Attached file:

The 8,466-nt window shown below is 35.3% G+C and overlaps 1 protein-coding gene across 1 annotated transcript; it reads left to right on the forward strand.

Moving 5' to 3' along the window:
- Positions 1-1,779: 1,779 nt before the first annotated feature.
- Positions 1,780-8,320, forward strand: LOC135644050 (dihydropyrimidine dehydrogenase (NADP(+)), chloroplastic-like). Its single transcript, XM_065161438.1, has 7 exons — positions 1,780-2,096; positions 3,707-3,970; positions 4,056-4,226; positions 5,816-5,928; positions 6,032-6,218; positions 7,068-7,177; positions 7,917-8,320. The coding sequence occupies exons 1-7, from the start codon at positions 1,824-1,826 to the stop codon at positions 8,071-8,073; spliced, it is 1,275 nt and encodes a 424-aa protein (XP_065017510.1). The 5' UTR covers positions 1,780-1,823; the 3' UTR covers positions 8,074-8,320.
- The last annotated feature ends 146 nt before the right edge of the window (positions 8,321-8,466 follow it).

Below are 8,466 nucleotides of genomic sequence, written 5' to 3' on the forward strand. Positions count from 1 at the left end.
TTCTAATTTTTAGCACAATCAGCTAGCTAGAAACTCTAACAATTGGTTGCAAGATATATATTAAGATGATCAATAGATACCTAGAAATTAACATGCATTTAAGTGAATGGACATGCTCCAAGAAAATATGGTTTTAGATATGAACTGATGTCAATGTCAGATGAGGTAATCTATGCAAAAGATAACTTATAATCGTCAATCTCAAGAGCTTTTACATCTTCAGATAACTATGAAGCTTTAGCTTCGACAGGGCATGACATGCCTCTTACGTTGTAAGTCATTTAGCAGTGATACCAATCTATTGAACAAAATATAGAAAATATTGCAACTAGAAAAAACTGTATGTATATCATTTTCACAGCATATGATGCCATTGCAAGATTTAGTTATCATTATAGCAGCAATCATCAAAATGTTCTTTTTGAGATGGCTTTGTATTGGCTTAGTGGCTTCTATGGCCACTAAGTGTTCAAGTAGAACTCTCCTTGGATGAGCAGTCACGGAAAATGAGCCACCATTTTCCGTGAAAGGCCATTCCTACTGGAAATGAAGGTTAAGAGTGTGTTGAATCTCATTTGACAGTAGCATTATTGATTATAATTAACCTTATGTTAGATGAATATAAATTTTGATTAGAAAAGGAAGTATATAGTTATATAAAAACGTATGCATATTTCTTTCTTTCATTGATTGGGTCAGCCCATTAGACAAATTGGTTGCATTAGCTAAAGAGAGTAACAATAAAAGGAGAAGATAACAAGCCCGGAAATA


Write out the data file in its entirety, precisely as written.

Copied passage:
The 8,466-nt window shown below is 35.3% G+C and overlaps 1 protein-coding gene across 1 annotated transcript; it reads left to right on the forward strand.

Moving 5' to 3' along the window:
- Positions 1-1,779: 1,779 nt before the first annotated feature.
- Positions 1,780-8,320, forward strand: LOC135644050 (dihydropyrimidine dehydrogenase (NADP(+)), chloroplastic-like). Its single transcript, XM_065161438.1, has 7 exons — positions 1,780-2,096; positions 3,707-3,970; positions 4,056-4,226; positions 5,816-5,928; positions 6,032-6,218; positions 7,068-7,177; positions 7,917-8,320. The coding sequence occupies exons 1-7, from the start codon at positions 1,824-1,826 to the stop codon at positions 8,071-8,073; spliced, it is 1,275 nt and encodes a 424-aa protein (XP_065017510.1). The 5' UTR covers positions 1,780-1,823; the 3' UTR covers positions 8,074-8,320.
- The last annotated feature ends 146 nt before the right edge of the window (positions 8,321-8,466 follow it).

Below are 8,466 nucleotides of genomic sequence, written 5' to 3' on the forward strand. Positions count from 1 at the left end.
TTCTAATTTTTAGCACAATCAGCTAGCTAGAAACTCTAACAATTGGTTGCAAGATATATATTAAGATGATCAATAGATACCTAGAAATTAACATGCATTTAAGTGAATGGACATGCTCCAAGAAAATATGGTTTTAGATATGAACTGATGTCAATGTCAGATGAGGTAATCTATGCAAAAGATAACTTATAATCGTCAATCTCAAGAGCTTTTACATCTTCAGATAACTATGAAGCTTTAGCTTCGACAGGGCATGACATGCCTCTTACGTTGTAAGTCATTTAGCAGTGATACCAATCTATTGAACAAAATATAGAAAATATTGCAACTAGAAAAAACTGTATGTATATCATTTTCACAGCATATGATGCCATTGCAAGATTTAGTTATCATTATAGCAGCAATCATCAAAATGTTCTTTTTGAGATGGCTTTGTATTGGCTTAGTGGCTTCTATGGCCACTAAGTGTTCAAGTAGAACTCTCCTTGGATGAGCAGTCACGGAAAATGAGCCACCATTTTCCGTGAAAGGCCATTCCTACTGGAAATGAAGGTTAAGAGTGTGTTGAATCTCATTTGACAGTAGCATTATTGATTATAATTAACCTTATGTTAGATGAATATAAATTTTGATTAGAAAAGGAAGTATATAGTTATATAAAAACGTATGCATATTTCTTTCTTTCATTGATTGGGTCAGCCCATTAGACAAATTGGTTGCATTAGCTAAAGAGAGTAACAATAAAAGGAGAAGATAACAAGCCCGGAAATA